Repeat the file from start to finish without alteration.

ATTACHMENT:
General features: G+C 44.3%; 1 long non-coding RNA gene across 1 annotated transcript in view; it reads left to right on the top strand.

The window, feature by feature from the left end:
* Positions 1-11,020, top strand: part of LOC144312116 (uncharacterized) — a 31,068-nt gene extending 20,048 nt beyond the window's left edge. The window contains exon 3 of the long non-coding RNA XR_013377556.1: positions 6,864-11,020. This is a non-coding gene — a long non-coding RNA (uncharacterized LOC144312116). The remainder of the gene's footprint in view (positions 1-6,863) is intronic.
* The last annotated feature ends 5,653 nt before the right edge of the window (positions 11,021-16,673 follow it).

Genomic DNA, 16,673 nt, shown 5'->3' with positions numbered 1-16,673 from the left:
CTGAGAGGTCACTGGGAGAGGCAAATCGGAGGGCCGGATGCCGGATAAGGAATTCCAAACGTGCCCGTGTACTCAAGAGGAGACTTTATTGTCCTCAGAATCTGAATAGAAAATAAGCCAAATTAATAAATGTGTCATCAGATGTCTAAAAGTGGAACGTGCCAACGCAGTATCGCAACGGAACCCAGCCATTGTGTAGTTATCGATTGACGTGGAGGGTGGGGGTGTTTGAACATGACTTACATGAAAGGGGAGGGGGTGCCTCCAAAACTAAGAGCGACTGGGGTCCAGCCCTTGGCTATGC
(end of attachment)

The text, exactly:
General features: G+C 44.3%; 1 long non-coding RNA gene across 1 annotated transcript in view; it reads left to right on the top strand.

The window, feature by feature from the left end:
* Positions 1-11,020, top strand: part of LOC144312116 (uncharacterized) — a 31,068-nt gene extending 20,048 nt beyond the window's left edge. The window contains exon 3 of the long non-coding RNA XR_013377556.1: positions 6,864-11,020. This is a non-coding gene — a long non-coding RNA (uncharacterized LOC144312116). The remainder of the gene's footprint in view (positions 1-6,863) is intronic.
* The last annotated feature ends 5,653 nt before the right edge of the window (positions 11,021-16,673 follow it).

Genomic DNA, 16,673 nt, shown 5'->3' with positions numbered 1-16,673 from the left:
CTGAGAGGTCACTGGGAGAGGCAAATCGGAGGGCCGGATGCCGGATAAGGAATTCCAAACGTGCCCGTGTACTCAAGAGGAGACTTTATTGTCCTCAGAATCTGAATAGAAAATAAGCCAAATTAATAAATGTGTCATCAGATGTCTAAAAGTGGAACGTGCCAACGCAGTATCGCAACGGAACCCAGCCATTGTGTAGTTATCGATTGACGTGGAGGGTGGGGGTGTTTGAACATGACTTACATGAAAGGGGAGGGGGTGCCTCCAAAACTAAGAGCGACTGGGGTCCAGCCCTTGGCTATGC